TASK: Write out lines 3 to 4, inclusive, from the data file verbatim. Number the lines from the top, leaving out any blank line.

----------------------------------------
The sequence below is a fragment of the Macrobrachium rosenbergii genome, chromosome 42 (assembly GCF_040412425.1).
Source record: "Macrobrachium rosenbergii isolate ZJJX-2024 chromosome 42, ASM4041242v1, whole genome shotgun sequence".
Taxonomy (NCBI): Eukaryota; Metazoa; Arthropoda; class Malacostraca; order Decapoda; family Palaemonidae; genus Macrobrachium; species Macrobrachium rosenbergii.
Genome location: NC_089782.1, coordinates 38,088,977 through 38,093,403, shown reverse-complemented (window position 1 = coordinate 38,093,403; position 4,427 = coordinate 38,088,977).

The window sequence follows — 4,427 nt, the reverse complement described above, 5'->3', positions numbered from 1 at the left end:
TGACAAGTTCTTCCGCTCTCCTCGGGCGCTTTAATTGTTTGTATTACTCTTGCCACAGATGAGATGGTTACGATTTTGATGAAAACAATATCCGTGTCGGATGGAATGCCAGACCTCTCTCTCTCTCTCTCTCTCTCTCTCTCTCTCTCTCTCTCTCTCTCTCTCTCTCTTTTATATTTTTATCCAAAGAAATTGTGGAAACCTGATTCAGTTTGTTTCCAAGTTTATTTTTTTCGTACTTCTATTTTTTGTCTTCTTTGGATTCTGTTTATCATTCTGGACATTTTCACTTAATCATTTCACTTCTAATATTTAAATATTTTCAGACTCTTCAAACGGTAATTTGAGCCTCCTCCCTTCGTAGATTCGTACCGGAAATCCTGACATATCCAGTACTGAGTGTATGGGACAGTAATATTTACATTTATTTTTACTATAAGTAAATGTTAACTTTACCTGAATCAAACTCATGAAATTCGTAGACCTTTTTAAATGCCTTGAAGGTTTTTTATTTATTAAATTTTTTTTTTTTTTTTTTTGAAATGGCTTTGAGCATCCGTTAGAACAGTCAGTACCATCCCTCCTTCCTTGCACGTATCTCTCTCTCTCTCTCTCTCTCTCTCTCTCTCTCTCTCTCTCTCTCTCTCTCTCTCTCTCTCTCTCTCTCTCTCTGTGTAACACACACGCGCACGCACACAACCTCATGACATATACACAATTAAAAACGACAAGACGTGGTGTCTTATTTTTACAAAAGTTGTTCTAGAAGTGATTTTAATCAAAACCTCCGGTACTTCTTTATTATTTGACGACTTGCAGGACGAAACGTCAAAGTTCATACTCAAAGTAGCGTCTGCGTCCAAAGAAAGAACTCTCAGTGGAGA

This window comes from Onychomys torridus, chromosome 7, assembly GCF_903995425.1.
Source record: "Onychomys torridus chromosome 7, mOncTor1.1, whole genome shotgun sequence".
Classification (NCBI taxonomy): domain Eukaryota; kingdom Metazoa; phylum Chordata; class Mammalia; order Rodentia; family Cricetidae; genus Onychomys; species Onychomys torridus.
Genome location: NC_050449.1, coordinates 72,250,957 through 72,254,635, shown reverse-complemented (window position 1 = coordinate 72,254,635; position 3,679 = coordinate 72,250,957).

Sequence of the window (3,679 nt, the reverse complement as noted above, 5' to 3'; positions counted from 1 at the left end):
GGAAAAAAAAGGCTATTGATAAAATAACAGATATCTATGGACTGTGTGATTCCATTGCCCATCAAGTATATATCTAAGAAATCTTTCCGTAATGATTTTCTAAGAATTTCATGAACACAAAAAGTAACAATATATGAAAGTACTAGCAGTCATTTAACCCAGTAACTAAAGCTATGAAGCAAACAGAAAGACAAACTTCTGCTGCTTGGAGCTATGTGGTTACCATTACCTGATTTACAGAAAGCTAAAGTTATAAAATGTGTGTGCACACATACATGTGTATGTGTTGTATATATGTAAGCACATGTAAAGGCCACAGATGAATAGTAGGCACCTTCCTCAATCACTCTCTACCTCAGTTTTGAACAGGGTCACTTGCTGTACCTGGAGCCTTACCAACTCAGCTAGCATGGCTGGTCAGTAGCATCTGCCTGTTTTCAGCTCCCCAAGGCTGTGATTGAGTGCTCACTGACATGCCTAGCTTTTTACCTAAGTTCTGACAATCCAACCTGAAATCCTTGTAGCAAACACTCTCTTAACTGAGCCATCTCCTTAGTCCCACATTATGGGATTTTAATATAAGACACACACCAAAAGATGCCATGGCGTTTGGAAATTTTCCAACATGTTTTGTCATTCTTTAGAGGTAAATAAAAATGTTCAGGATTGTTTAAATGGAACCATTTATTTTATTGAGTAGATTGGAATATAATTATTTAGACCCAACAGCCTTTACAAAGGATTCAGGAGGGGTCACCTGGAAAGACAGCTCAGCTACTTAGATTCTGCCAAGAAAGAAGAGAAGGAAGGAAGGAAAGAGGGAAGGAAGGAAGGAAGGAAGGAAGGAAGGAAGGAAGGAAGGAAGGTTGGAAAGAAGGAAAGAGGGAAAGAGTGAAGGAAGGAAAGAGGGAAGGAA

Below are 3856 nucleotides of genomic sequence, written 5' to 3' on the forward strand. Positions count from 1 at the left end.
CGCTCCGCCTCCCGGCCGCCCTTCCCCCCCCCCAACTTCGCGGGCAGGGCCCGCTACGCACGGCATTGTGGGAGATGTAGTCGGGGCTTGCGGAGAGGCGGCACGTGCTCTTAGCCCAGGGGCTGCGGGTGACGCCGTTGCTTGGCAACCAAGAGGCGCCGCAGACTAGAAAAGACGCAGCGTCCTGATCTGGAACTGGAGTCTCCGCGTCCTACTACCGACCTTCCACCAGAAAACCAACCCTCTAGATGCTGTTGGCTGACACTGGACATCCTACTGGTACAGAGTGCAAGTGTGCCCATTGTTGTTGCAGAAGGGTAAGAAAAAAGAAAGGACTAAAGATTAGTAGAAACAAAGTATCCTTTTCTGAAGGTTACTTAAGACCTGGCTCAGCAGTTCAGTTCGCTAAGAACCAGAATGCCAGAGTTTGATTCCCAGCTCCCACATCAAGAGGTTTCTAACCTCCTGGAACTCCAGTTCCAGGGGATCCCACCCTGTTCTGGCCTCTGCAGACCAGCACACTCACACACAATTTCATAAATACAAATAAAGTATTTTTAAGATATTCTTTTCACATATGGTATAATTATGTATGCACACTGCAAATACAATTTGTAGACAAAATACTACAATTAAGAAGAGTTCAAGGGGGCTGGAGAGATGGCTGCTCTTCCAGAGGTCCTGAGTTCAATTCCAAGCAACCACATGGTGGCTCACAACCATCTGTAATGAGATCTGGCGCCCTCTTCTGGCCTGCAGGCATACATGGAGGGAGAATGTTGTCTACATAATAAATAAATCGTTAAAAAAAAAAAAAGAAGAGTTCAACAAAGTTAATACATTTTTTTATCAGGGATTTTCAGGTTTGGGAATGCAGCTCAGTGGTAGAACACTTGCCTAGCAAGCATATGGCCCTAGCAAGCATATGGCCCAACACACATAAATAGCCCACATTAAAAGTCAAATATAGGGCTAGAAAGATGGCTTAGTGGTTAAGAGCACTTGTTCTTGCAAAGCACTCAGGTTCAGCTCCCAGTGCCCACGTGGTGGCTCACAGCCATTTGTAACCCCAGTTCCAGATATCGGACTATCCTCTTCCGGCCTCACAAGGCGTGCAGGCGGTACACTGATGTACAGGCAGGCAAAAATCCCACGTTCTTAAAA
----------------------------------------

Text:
Taxonomy (NCBI): Eukaryota; Metazoa; Arthropoda; class Malacostraca; order Decapoda; family Palaemonidae; genus Macrobrachium; species Macrobrachium rosenbergii.
Genome location: NC_089782.1, coordinates 38,088,977 through 38,093,403, shown reverse-complemented (window position 1 = coordinate 38,093,403; position 4,427 = coordinate 38,088,977).